This page make no mention of copyright or licensing issues. Unlike any of the “Open-Access” initiatives that you linked to, the end-user is granted no usage rights (beyond those of Copyright Law).

Without changing that, I’m not sure what sort of “Policy Statement” the arXivs could offer, beyond “We are a free electronic preprint server. All rights to the articles herein are retained by their respective copyright holders.”

[IANAL, but it seems to me that the license grant above is insufficient to allow the Cornell Libraries to change the “free” part, which seems to be the thing you are worried about.]

Posted by: Jacques Distler on December 27, 2006 6:40 PM | Permalink | PGP Sig | Reply to this

Re: arXiv Policy Statement?

For those who have a very clear understanding of what the arXiv could and could not legally do, and do not see the need for any policy statement, perhaps it would be helpful for me to reveal my own lack of understanding.

I’ve used the arXiv for eight years and put 20 papers on it, and I tend to be careful about reading help pages and other descriptive matter, so I suspect that among arXiv contributors, I’m at least average in my level of understanding of how it works. Among all mathematicians and physicists, I should therefore be above average. But as the following will demonstrate, there are many areas where I’m unclear. That’s why an explicit statement would be so valuable.

Jacques wrote:

Can the arXivs guarantee that a given eprint, currently on their server (and hence, currently open-access), will remain open-access?

Obviously not. The author always has the option of withdrawing the manuscript from the arXiv tomorrow (either because it’s wrong, or because he or his publisher no longer wishes it to be open-access).

This is not obvious to me. Actually, I thought it was impossible to withdraw a paper. I thought that all one could do was replace it with a new, empty version (like this), but that still leaves all the previous versions available for the world to see.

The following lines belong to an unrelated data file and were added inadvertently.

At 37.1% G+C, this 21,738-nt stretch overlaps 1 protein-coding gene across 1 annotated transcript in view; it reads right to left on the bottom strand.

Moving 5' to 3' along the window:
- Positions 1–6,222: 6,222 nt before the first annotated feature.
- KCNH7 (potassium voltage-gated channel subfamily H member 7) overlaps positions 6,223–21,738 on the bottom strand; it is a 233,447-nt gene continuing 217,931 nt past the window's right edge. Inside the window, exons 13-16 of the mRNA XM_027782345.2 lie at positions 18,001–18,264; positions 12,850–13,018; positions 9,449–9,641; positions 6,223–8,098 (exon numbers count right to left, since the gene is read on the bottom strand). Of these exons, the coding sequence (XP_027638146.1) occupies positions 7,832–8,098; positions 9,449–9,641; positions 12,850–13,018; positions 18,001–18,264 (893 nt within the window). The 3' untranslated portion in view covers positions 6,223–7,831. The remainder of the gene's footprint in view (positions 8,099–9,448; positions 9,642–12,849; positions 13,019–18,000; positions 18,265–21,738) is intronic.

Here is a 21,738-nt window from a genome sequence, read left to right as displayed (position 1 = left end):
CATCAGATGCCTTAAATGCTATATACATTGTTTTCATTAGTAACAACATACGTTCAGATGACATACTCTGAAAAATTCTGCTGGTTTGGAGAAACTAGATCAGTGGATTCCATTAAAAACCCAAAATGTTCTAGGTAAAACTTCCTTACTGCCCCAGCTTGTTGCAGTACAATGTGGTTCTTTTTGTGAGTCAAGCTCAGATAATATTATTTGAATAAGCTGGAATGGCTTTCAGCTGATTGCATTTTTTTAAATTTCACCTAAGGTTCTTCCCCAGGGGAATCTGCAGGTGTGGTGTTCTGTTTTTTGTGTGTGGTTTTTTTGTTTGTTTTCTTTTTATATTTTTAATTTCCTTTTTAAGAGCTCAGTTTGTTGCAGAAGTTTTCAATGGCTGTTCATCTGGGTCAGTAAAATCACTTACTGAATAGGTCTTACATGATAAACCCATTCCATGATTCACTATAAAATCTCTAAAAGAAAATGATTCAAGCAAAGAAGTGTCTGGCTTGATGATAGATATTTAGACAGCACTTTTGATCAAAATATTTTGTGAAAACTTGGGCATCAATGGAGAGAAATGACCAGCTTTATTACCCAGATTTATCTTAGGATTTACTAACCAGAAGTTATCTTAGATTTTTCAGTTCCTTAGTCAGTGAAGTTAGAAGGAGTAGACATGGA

Jacques wrote:

Even though arXivs provide open-access to manuscripts on their server, today, could the Cornell Libraries start charging for access, tomorrow?

Obviously not. This would be in clear violation of the copyrights of thousands of authors, whose manuscripts are on the server.

Again this isn’t obvious to me (though it surprises me less than the previous point). I own the copyright to the book I wrote, but Cambridge University Press make money selling it: hence one party can make money out of another’s copyrighted work. Presumably this is OK because I signed a contract allowing them to do this.

So, if I’ve reasoned correctly, I understand. But to me it’s not ‘blindingly obvious’.

When I started using the arXiv it was at xxx.lanl.gov, and I don’t think I really knew who operated it. At some point I became dimly aware that it had become associated with Cornell. I didn’t know it was ‘owned’ by Cornell until I read it at the bottom of the arXiv front page a few minutes ago. I’m not too sure what ‘owned’ means.

I’m explaining these areas where I’m unclear not so that someone can put me right, but to illustrate how little a typical user might understand of the situation, and therefore how much need there is for an explicit statement.

If the ownership of the arXiv changed to another university, I wouldn’t mind. If it was bought by a commercial publisher and, as John puts it, ‘cluttered with pop-up ads for expensive journals and books’, I would mind.